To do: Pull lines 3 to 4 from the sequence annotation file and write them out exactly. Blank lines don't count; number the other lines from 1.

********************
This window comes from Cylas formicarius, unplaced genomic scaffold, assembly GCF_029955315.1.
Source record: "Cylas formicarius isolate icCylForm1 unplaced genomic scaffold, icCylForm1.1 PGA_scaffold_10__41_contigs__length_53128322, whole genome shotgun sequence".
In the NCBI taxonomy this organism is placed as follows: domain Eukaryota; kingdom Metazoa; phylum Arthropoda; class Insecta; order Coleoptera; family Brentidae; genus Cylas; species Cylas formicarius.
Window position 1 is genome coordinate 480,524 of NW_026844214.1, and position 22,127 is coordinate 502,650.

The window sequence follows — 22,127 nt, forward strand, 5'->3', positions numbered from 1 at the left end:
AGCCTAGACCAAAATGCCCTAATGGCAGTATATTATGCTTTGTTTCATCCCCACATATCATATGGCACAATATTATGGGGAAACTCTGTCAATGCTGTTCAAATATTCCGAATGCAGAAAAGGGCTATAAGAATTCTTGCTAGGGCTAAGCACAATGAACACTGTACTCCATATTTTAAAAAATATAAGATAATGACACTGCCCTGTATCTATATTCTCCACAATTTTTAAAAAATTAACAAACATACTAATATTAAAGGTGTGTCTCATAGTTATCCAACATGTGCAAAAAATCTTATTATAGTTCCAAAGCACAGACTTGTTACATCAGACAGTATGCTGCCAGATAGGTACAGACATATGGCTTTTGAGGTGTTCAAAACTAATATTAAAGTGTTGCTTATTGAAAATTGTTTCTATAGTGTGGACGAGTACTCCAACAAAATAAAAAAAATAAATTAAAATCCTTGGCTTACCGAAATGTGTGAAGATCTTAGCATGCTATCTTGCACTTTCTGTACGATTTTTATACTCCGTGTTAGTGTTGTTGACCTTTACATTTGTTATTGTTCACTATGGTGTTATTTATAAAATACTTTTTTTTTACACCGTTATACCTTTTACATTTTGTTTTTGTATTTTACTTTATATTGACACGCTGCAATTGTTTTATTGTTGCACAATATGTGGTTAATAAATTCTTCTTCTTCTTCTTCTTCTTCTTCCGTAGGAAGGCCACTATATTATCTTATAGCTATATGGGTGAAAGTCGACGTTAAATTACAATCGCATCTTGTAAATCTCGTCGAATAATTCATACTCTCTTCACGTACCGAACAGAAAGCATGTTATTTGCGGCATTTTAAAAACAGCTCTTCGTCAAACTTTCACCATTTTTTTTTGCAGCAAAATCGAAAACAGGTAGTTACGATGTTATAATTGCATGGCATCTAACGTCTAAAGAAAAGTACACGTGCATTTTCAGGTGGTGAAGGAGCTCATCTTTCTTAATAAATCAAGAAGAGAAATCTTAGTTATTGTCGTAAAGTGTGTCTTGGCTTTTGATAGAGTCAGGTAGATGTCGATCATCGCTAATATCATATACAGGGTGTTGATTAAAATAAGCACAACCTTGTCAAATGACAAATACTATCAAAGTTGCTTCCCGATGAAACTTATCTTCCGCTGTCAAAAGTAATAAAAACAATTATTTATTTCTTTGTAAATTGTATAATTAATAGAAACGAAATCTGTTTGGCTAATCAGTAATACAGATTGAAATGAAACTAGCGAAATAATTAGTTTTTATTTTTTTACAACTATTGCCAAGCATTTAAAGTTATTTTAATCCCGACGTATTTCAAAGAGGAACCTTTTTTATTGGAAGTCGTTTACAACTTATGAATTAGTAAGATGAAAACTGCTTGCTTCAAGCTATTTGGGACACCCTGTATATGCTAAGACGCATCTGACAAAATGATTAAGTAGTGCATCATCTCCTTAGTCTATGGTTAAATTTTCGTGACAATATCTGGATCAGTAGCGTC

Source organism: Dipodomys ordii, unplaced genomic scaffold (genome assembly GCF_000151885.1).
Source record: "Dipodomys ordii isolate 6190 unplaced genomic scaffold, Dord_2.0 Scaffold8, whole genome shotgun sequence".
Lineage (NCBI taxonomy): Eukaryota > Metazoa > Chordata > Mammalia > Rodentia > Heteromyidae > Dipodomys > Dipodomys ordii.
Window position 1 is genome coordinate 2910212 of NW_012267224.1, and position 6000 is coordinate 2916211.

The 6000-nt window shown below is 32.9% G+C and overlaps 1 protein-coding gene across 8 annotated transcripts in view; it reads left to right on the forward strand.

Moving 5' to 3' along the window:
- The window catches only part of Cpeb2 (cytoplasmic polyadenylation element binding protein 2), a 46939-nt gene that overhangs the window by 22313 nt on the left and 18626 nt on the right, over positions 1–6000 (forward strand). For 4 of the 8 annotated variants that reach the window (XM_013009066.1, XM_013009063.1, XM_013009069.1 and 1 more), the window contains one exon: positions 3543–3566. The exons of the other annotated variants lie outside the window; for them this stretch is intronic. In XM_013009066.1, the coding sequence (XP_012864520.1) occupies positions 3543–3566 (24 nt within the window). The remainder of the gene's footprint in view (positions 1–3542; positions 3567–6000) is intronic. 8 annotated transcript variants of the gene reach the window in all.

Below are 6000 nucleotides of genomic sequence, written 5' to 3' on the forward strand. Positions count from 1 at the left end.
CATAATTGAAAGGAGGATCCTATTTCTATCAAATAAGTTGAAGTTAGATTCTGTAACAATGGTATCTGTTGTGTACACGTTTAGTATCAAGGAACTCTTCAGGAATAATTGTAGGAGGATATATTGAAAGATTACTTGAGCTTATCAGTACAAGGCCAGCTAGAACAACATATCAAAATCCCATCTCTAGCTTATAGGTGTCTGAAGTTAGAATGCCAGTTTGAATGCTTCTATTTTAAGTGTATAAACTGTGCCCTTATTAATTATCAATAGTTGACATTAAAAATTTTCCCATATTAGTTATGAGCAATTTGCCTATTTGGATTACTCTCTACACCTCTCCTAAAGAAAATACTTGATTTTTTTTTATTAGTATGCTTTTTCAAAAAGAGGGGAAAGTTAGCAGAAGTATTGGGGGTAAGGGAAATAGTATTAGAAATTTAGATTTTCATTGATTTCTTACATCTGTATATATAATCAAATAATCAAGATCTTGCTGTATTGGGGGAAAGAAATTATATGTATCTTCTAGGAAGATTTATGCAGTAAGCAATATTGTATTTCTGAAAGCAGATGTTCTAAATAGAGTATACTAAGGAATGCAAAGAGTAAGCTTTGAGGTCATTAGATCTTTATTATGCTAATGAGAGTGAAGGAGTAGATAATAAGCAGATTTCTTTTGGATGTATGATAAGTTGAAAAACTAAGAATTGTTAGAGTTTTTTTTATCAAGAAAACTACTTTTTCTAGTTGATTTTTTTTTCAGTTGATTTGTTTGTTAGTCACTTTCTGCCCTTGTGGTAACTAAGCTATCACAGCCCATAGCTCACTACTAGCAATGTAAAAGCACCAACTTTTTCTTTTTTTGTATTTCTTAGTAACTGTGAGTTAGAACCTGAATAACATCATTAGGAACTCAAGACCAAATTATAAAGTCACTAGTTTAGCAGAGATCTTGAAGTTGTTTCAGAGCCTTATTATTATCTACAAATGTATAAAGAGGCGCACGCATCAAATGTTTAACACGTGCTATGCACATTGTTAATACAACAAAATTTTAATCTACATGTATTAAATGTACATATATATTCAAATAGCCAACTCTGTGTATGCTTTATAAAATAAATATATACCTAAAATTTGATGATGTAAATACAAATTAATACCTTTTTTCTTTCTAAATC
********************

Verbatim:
In the NCBI taxonomy this organism is placed as follows: domain Eukaryota; kingdom Metazoa; phylum Arthropoda; class Insecta; order Coleoptera; family Brentidae; genus Cylas; species Cylas formicarius.
Window position 1 is genome coordinate 480,524 of NW_026844214.1, and position 22,127 is coordinate 502,650.